Many older youth in foster care lack adequate resources and ongoing support in their social networks as they transition into young adulthood, while other youth in these circumstances experience stable social networks providing comprehensive support. Systematically measuring the supportive personal and service-oriented relationships in youth networks expands the scope of inquiry in this area by identifying patterns of social network structure, member composition, and relational qualities that are associated with more or less support provision through formal and informal relationships. These can also be measured over time to observe changes in network form and content and assess network stability. This exploratory study (1) describes the support networks for a small sample of youth with foster care experience who are enrolled in post-secondary education and training programs, (2) assesses changes in these networks over time, and (3) demonstrates the reliability and validity of this methodology for broader use with populations of transition-age foster youth. Findings show that family (biological and foster) and friends are the most prevalent informal supports, relationship ties to parent figures are strongest and provide the most stable and multi-dimensional support, and ties with formal service providers are not as strong, but provide more informational support. The stability of a network ties over time is associated with the breadth of support provided, and network-based social support is associated with post-secondary enrollment at follow-up. Support network profiles are described and interpreted in terms of bonding and bridging social capital. Discussion includes implications for future support network research and guidelines for pre-transition assessment of youth networks in practice.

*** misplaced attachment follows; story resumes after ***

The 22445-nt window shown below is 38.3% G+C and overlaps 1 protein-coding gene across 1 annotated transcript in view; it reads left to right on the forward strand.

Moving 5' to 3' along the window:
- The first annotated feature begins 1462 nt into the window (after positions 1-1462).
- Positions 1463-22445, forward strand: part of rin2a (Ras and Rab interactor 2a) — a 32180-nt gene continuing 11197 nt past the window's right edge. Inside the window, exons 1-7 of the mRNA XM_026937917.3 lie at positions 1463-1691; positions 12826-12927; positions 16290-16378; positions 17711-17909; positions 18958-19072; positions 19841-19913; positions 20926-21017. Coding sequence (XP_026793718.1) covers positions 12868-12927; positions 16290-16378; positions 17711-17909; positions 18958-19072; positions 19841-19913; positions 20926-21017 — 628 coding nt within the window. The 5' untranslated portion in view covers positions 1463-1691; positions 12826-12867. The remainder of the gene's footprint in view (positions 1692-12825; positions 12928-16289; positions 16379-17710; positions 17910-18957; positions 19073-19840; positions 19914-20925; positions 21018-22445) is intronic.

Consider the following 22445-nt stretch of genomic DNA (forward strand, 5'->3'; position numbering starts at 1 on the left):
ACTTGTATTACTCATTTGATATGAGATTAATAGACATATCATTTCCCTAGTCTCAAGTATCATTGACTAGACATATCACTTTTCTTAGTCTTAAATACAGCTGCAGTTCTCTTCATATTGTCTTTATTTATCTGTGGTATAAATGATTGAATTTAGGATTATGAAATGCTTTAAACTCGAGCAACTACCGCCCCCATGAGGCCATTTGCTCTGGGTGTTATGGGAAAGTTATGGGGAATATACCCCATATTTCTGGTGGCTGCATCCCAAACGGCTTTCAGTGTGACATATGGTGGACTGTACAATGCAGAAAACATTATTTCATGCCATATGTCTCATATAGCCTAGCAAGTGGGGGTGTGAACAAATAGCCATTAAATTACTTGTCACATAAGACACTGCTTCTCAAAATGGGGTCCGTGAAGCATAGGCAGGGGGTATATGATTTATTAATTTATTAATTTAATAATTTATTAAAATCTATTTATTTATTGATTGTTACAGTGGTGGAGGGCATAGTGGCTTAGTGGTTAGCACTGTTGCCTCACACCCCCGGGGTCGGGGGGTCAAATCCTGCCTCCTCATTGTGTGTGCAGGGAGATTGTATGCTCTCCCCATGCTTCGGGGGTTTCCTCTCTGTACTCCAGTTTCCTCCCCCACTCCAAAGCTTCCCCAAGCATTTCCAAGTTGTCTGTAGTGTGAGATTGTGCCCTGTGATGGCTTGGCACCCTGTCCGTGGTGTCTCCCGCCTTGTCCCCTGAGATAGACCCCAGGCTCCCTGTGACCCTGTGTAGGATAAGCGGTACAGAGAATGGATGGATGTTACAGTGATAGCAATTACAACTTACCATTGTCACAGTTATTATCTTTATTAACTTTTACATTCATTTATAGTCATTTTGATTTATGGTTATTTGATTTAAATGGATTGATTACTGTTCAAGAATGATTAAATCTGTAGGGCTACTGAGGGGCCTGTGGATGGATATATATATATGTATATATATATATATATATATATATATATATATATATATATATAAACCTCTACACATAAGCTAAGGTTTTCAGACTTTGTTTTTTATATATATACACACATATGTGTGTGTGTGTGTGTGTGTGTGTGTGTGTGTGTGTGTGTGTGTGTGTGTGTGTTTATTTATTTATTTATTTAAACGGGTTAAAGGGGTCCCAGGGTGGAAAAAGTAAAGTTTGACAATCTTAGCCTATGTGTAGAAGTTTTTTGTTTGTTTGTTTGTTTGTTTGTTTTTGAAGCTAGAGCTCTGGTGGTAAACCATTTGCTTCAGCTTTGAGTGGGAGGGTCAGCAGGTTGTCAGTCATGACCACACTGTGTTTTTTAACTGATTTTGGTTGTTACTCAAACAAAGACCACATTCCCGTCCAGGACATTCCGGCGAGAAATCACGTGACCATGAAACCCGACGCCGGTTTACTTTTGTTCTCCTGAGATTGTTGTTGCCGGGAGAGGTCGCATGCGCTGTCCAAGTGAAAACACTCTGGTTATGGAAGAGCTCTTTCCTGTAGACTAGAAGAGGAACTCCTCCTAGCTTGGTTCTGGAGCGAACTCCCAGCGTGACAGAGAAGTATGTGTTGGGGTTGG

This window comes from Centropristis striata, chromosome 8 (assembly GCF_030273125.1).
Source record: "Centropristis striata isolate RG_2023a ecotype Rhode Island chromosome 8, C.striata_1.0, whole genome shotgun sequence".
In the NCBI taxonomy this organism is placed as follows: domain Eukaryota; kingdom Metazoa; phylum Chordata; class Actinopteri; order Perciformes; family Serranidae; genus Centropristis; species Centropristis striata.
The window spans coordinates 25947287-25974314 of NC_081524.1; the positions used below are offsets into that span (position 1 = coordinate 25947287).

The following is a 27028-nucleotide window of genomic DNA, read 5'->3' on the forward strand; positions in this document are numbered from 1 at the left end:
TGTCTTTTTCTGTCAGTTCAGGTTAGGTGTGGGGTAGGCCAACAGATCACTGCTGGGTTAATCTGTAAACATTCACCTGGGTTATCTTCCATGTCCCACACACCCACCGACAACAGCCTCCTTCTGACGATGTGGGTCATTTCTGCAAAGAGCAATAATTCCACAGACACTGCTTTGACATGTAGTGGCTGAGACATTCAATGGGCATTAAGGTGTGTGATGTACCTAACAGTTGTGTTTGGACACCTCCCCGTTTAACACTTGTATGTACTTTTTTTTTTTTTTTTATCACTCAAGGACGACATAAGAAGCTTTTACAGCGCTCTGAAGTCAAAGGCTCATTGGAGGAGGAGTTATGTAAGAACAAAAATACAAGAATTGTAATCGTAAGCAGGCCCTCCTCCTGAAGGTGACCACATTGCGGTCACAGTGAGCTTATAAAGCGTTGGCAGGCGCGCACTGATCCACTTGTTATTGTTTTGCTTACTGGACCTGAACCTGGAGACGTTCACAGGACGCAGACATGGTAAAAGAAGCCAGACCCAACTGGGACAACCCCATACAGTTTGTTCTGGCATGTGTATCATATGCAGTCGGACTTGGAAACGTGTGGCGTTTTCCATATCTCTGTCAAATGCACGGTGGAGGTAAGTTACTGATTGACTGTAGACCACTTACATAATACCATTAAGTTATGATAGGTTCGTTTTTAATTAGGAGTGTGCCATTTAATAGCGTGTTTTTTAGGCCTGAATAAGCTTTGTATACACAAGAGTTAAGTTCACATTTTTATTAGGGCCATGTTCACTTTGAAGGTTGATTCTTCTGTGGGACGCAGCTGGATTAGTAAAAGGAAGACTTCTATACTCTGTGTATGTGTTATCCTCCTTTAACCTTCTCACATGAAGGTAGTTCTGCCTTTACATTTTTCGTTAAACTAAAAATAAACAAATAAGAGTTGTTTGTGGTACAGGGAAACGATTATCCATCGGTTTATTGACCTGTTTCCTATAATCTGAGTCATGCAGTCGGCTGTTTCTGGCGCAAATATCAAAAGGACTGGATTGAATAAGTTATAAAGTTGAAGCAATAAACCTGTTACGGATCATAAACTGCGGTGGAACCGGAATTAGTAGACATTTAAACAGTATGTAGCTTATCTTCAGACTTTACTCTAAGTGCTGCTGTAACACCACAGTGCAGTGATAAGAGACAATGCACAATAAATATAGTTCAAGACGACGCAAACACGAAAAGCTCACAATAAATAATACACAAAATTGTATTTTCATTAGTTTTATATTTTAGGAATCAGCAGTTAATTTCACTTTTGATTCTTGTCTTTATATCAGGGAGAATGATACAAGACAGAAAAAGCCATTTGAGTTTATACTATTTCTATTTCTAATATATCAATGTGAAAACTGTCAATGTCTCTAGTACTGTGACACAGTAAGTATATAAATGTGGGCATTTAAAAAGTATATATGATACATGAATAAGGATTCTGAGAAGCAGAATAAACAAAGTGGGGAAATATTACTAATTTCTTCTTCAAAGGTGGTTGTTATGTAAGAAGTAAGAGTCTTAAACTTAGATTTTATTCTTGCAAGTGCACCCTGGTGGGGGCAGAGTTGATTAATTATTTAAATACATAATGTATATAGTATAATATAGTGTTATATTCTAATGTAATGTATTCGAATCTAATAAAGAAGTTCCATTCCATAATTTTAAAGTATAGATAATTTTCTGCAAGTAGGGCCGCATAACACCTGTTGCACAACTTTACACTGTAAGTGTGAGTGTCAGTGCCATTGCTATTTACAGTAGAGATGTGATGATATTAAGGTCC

|Commitee:||Cahn, Katharine, Collier, Peter, Koroloff, Nancy, McBeath, Bowen|
|School:||Portland State University|
|School Location:||United States -- Oregon|
|Source:||DAI-A 74/01(E), Dissertation Abstracts International|
|Keywords:||Aging out, Child welfare, Foster youth, Network analysis, Social networks, Social support|
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